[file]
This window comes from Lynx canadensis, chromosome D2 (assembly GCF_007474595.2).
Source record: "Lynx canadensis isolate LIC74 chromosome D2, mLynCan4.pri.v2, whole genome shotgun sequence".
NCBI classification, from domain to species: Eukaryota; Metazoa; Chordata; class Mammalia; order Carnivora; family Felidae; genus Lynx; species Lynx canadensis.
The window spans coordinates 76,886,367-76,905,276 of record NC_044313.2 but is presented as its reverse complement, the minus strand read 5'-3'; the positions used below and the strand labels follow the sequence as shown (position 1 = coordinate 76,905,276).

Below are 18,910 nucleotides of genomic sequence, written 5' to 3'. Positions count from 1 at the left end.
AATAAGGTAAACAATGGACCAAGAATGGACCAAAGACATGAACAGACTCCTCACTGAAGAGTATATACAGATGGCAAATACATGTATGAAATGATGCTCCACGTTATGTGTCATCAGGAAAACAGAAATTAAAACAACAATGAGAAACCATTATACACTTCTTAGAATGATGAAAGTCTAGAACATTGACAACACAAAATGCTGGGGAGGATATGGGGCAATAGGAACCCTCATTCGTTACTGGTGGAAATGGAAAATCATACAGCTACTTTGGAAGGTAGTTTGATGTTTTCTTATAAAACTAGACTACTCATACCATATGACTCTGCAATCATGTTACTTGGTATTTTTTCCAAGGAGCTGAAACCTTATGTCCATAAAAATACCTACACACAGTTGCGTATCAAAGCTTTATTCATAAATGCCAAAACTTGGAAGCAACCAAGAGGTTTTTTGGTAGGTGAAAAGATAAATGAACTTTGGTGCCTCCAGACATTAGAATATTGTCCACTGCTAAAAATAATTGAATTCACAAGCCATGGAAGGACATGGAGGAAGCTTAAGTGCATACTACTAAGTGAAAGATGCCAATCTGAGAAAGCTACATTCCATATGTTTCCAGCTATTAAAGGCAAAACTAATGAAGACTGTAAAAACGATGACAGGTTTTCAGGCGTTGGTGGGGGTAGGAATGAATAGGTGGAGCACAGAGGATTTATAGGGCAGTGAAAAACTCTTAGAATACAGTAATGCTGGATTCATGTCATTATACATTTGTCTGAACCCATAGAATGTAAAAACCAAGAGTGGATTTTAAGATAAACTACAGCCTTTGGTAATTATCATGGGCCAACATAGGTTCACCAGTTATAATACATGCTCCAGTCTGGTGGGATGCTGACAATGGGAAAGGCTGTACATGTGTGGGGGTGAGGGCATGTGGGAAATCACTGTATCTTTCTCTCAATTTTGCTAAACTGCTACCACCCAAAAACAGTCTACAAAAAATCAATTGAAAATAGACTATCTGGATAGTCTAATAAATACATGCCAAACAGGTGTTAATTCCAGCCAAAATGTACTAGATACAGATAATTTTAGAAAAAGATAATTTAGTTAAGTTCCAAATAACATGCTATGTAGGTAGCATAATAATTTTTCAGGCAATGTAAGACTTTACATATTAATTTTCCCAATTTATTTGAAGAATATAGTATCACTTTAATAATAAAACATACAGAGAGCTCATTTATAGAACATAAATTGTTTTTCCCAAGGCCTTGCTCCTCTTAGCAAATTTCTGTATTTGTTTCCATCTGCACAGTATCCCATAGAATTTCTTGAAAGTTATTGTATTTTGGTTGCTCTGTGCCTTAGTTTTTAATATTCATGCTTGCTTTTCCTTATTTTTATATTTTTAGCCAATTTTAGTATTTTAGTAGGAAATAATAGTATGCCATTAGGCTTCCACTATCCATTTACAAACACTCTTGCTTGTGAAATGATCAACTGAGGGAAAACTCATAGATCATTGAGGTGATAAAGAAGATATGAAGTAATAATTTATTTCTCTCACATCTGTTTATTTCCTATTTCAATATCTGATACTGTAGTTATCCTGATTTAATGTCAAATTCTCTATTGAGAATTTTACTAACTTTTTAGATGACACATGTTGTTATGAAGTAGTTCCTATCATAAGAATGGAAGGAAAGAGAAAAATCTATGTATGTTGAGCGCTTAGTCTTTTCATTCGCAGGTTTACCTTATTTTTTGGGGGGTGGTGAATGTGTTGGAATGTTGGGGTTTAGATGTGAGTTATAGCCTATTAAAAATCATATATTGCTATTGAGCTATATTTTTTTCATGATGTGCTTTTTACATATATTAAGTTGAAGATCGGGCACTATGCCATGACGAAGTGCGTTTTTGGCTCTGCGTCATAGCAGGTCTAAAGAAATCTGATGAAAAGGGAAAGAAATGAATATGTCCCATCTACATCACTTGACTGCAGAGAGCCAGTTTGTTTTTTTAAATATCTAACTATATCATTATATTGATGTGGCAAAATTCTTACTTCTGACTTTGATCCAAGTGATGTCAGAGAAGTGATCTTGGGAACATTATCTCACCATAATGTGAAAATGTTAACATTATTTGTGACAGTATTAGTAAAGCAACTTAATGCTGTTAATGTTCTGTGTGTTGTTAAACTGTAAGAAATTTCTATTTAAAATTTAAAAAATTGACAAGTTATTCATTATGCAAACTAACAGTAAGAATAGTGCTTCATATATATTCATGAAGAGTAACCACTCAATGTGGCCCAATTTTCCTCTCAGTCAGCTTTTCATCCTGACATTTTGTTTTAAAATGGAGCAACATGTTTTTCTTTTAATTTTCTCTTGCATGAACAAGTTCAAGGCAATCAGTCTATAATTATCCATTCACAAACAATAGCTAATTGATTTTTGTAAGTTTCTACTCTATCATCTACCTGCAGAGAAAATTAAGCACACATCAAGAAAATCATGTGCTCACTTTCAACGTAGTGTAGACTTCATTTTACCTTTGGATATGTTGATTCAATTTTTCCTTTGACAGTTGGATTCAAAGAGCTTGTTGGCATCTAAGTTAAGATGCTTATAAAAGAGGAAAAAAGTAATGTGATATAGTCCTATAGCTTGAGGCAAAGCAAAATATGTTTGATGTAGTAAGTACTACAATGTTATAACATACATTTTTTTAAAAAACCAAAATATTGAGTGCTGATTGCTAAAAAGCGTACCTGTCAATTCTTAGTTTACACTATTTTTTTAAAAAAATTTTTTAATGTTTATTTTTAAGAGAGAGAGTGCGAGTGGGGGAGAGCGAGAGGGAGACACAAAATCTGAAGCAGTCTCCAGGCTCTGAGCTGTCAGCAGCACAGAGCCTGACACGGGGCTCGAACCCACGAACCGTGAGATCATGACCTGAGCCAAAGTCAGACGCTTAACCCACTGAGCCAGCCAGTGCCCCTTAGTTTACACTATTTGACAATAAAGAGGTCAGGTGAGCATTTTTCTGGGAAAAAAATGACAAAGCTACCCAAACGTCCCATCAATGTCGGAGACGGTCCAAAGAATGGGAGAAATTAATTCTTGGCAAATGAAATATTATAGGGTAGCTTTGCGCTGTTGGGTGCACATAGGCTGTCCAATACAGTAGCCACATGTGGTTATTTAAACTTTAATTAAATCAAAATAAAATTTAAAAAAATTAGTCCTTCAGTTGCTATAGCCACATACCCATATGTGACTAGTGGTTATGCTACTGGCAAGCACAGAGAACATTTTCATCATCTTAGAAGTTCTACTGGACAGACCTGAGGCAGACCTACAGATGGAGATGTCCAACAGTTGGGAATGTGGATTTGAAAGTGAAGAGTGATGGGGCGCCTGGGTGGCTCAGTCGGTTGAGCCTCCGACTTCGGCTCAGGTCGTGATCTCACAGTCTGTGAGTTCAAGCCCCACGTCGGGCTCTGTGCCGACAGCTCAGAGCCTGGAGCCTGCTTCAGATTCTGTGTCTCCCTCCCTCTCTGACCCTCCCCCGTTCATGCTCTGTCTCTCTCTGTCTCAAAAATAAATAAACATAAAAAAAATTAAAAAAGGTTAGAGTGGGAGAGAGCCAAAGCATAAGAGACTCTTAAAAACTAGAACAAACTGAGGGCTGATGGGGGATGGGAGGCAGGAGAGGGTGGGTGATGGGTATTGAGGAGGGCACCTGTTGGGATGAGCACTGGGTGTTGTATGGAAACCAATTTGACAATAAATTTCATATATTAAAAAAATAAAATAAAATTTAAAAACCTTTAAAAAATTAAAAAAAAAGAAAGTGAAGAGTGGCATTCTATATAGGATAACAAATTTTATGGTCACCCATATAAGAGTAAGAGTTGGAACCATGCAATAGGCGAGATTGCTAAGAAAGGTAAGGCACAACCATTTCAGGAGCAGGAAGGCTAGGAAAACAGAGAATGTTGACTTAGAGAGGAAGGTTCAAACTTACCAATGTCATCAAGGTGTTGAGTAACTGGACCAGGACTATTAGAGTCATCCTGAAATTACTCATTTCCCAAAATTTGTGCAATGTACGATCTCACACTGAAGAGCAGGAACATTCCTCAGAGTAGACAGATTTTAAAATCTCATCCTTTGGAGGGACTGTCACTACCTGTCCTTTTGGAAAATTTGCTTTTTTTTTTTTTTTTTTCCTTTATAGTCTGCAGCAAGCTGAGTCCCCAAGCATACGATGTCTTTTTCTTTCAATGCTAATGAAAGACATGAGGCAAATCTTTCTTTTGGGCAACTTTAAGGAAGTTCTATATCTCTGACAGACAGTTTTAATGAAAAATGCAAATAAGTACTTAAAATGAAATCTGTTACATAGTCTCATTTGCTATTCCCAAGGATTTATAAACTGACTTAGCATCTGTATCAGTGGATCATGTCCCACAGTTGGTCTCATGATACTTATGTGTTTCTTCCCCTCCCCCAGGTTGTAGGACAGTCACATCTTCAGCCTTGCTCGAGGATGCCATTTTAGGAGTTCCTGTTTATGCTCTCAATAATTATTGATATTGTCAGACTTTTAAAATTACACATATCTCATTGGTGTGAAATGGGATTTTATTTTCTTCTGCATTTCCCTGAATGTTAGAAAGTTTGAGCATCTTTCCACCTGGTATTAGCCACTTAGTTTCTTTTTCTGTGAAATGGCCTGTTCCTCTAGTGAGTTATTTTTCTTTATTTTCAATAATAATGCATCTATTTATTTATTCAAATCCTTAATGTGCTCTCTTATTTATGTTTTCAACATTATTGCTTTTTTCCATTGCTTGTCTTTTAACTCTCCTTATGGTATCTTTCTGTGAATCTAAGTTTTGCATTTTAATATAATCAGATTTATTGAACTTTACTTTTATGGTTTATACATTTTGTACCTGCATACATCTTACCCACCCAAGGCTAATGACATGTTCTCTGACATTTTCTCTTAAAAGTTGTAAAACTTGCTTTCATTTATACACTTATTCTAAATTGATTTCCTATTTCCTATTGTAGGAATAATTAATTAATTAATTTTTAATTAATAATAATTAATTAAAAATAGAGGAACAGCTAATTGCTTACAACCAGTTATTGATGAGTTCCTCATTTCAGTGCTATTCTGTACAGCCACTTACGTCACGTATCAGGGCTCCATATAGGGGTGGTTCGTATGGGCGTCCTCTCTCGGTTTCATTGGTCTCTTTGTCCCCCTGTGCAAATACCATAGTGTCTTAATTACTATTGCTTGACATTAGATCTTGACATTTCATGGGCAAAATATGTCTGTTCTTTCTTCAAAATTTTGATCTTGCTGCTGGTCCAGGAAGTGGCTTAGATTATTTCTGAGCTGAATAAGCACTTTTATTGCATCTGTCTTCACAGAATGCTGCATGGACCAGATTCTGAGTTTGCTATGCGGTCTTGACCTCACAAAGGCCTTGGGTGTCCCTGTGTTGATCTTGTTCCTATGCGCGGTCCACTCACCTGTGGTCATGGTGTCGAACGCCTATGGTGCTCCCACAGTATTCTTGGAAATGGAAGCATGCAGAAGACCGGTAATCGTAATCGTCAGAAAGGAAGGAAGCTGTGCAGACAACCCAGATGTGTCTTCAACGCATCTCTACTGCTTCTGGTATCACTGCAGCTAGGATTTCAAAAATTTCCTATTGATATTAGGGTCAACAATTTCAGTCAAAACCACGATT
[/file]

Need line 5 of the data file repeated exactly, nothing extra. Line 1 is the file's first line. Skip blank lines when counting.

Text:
Below are 18,910 nucleotides of genomic sequence, written 5' to 3'. Positions count from 1 at the left end.